Is the credit outlook turning for Asia-Pacific sovereigns?
The positive trend of Asia-Pacific sovereign ratings we saw over much of the past decade looks likely to break in the next one or two years. We do not see a high likelihood of a sovereign rating upgrade during that period. Instead, three sovereign ratings in the region currently carry negative outlooks – India, Japan and Mongolia. We do not have any Asia-Pacific sovereign on a positive outlook.
What’s driving this change in trend?
We believe the most important reason to be that policy responses by some Asia-Pacific governments may be insufficient to maintain their credit fundamentals in a less-supportive and still-uncertain global economic environment. Economic prospects both here in the Asia-Pacific and in major economies elsewhere are weaker than expected.
For example, our latest 2013 economic projections for the US and Eurozone (European Economic and Monetary Union) are for less robust performances than we had expected early this year. China, too, saw its economic growth decelerating more than we had earlier forecast. This has also led us to lower growth projections for most other Asia-Pacific economies. A number of sovereigns - including China, Korea and Vietnam - have seen relatively slow government revenue growth so far this year. On top of this, the specter of US quantitative easing being wound down adds further uncertainties for some economies in the region.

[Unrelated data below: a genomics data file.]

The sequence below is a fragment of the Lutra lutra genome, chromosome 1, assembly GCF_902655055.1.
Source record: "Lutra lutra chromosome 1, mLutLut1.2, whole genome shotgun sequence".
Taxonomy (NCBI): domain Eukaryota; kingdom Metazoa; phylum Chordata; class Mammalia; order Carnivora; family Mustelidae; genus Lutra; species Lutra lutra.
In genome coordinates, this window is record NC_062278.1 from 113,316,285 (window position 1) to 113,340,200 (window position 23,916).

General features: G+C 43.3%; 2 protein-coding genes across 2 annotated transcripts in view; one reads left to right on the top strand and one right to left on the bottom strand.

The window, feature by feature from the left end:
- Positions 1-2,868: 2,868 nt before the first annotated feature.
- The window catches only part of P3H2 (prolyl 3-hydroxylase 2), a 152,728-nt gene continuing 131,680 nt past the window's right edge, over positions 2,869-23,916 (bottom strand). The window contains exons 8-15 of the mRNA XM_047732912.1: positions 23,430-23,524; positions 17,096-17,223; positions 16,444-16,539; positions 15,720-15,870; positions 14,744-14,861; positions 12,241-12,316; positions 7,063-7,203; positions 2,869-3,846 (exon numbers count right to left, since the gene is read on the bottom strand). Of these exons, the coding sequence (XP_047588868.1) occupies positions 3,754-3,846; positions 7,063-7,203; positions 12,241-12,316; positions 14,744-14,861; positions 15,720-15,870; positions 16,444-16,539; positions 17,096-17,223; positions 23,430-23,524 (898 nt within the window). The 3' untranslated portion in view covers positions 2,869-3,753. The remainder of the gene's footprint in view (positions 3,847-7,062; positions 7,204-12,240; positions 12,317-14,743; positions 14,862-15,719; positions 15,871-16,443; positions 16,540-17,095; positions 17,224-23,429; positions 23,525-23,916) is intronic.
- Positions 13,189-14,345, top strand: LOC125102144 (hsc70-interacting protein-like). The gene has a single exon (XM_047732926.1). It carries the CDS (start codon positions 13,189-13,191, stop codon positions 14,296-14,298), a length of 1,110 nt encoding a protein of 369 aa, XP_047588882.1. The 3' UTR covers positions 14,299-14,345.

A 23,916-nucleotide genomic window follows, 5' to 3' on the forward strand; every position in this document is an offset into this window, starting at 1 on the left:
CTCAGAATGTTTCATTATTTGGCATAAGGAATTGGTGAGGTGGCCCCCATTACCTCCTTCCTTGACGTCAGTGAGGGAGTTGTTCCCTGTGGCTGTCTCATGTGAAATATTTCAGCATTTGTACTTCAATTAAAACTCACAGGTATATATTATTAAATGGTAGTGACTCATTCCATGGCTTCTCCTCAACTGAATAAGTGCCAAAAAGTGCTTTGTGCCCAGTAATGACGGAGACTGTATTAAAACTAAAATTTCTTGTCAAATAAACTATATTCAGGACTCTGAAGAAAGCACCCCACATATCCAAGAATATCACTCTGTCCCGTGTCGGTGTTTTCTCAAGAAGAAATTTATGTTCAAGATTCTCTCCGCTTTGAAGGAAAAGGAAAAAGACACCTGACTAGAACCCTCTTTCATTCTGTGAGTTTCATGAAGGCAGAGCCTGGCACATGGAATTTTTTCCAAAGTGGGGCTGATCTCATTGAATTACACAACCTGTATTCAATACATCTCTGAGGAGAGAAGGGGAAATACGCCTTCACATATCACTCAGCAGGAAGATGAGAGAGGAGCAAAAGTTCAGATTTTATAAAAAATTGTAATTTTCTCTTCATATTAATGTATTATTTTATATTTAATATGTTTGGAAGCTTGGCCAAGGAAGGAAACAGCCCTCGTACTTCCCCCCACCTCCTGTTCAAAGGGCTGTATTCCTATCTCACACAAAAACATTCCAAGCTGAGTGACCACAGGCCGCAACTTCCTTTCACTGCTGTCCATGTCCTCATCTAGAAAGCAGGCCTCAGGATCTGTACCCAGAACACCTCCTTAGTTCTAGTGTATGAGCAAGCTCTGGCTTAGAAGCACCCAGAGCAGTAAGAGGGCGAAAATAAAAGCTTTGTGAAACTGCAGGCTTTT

What are the key downside risks in the next 6-18 months?
Among top of the list is a renewed global economic slowdown triggered by a deepening of Eurozone banking sector problems or US fiscal policy shock/uncertainty, as well as a sharper-than-anticipated slowdown in China.
Other risks we are closely watching include any disorderly market response or inappropriate policy responses to the withdrawal of quantitative easing. In any scenario of external shock, the heightened levels of domestic credit in some key economies limits policy responses of their sovereigns.
What are the implications of the US shutdown on Asia-Pacific economies?
Although ongoing political fighting over US fiscal policy has increased policy related risks in the US, we do not expect the US government to default on its financial obligations. Consequently, we expect the negative impact of the impasse on Asia-Pacific economies to be limited and temporary. This could change, however, if political uncertainties drag on and affect the US private sector more severely.
Asia-Pacific exports to the US have picked up so far this year to the benefit of regional growth. Any significant slowdown of US private sector activities could hurt confidence, investment, and hiring for a prolonged period. This would have some knock-on effects for Asia-Pacific economies through the export channel. In the unlikely scenario of a US default, global financial markets would likely become extremely volatile, affecting all economies around the globe, including all of those in Asia-Pacific.
How big a concern are capital outflows for the Asia-Pacific?